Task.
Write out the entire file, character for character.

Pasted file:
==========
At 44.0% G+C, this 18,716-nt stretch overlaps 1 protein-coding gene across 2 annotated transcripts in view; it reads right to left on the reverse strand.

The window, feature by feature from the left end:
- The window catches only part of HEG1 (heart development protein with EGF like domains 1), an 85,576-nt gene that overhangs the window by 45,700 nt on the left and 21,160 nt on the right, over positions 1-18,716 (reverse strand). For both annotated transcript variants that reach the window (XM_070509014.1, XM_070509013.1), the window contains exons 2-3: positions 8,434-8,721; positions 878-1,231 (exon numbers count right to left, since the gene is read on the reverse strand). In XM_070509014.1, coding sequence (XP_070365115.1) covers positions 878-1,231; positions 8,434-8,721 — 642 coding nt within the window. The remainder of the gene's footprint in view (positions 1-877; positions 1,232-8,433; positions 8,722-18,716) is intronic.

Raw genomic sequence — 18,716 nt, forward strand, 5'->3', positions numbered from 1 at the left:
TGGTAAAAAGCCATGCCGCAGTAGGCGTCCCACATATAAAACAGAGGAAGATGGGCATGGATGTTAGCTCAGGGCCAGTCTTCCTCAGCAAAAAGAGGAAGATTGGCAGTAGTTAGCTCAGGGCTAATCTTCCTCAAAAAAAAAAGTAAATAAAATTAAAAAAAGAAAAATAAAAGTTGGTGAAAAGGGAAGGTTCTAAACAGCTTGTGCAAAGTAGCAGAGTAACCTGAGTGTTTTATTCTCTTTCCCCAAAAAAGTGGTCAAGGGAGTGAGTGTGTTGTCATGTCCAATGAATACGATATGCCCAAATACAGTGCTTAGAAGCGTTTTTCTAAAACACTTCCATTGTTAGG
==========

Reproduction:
At 44.0% G+C, this 18,716-nt stretch overlaps 1 protein-coding gene across 2 annotated transcripts in view; it reads right to left on the reverse strand.

The window, feature by feature from the left end:
- The window catches only part of HEG1 (heart development protein with EGF like domains 1), an 85,576-nt gene that overhangs the window by 45,700 nt on the left and 21,160 nt on the right, over positions 1-18,716 (reverse strand). For both annotated transcript variants that reach the window (XM_070509014.1, XM_070509013.1), the window contains exons 2-3: positions 8,434-8,721; positions 878-1,231 (exon numbers count right to left, since the gene is read on the reverse strand). In XM_070509014.1, coding sequence (XP_070365115.1) covers positions 878-1,231; positions 8,434-8,721 — 642 coding nt within the window. The remainder of the gene's footprint in view (positions 1-877; positions 1,232-8,433; positions 8,722-18,716) is intronic.

Raw genomic sequence — 18,716 nt, forward strand, 5'->3', positions numbered from 1 at the left:
TGGTAAAAAGCCATGCCGCAGTAGGCGTCCCACATATAAAACAGAGGAAGATGGGCATGGATGTTAGCTCAGGGCCAGTCTTCCTCAGCAAAAAGAGGAAGATTGGCAGTAGTTAGCTCAGGGCTAATCTTCCTCAAAAAAAAAAGTAAATAAAATTAAAAAAAGAAAAATAAAAGTTGGTGAAAAGGGAAGGTTCTAAACAGCTTGTGCAAAGTAGCAGAGTAACCTGAGTGTTTTATTCTCTTTCCCCAAAAAAGTGGTCAAGGGAGTGAGTGTGTTGTCATGTCCAATGAATACGATATGCCCAAATACAGTGCTTAGAAGCGTTTTTCTAAAACACTTCCATTGTTAGG